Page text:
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New York State Temporarily Permits Virtual Will Signings

We hope you and your families are safe and healthy in these tumultuous times. In our prior newsletters we described the documents that comprise a basic estate plan. To refresh your recollection, a medical proxy appoints a person to make medical decisions if one is incapacitated. A living will sets forth one’s directives regarding ongoing medical and ventilator treatment. A power of attorney empowers someone to

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Ancillary Estate Planning Documents

We have spent a considerable amount of time discussing wills and bequests. However, there are other documents that are also critically important. The first is called a medical proxy. A medical proxy, otherwise known as a health care proxy is a document that allows you to choose someone to make medical decisions for you in the event you cannot make them for yourself. If you are

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New Tax Legislation Impacts Your Retirement Planning

In this month’s edition we will discuss a recent change in the law. On December 19, 2019, the SECURE (“Setting Every Community Up for Retirement Enhancement”) Act became law. The legislation contains a lengthy series of provisions impacting retirement plans and their participants. Two of these changes are especially significant: REQUIRED MINIMUM DISTRIBUTIONS When you contribute funds to a retirement or pension plan such as an

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What’s In a Name?

Drafting your will requires you to think carefully about who you would appoint to handle important duties on your behalf once you have passed away. These persons are called fiduciaries and if they accept the position you have assigned them they hold a duty to the people over whom you have appointed them to act. It is also important to select successor fiduciaries who would assume

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What If?

Estate planners are in the business of “what ifs.” We need to make sure that your Will covers all the possible circumstances that might arise in your life. Generally speaking, if you are married and have children you have more “what if” scenarios to be concerned about than if you are single with no children. Let me explain by use of an example. Let’s say Tarzan

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You Can’t Take it With You

Last time we discussed the various types of Wills. Let’s discuss in greater detail what they contain and why they are so important. Let’s start with the disposition of assets. The old adage is true. You simply can’t take it with you. That means you have to choose to whom to leave “it.” “It,” means everything you own at death including your personal possessions and your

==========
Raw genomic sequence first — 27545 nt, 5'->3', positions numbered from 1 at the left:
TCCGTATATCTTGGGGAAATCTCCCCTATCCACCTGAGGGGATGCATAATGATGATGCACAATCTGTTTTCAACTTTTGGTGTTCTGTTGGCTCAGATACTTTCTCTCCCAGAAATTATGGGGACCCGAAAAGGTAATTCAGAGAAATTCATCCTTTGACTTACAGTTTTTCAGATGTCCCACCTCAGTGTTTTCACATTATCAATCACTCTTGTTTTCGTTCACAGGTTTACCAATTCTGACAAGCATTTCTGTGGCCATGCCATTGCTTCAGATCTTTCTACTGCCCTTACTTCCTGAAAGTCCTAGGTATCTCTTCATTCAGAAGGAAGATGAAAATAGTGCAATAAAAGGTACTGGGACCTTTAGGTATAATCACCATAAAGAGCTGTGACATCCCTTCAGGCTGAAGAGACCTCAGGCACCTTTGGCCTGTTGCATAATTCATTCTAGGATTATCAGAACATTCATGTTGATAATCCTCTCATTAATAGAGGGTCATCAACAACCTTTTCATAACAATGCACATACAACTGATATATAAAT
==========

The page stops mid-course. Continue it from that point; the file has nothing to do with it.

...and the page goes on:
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Wills vs. Revocable Trusts

You probably already know what a Will is. Wills are often dramatized on television and in movies. We always see someone drafting a Will under harrowing experiences, like in a fox hole in war or on their death bed. Then, of course, there’s always the dramatic reading of the Will before the surviving family members. I always found those to be awkward scenes. Perhaps it’s because,

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A Guide for the Journey

A common mistake one can make in crafting an estate plan is adopting a “Do it Yourself” strategy. Building an estate plan is not like building a table. You can’t just Google how to do it, walk into your local hardware store, buy some lumber and start sawing away. Tax laws are complicated and as we just discussed, they change all the time. You need a

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Make Sure to Designate Beneficiaries

Some people make the unfortunate mistake of preparing a comprehensive estate plan but forgetting that not all of their assets will be governed by the dispositive provisions in their will or revocable trust. For example, if real estate is co-owned with other people, the way the property is titled will govern who inherits the property upon death. For example, a house owned by husband and wife

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Keep Your Original Will Safe and Locatable

Most states require that an original signed and witnessed will be produced to the court for probate. Duplicate copies are most often not accepted. Courts are extremely cautious and the general legal assumption is that if you cannot produce an original will it is because the decedent (otherwise known as a “Testator”) destroyed it with the intention that it not be probated. There are some exceptions

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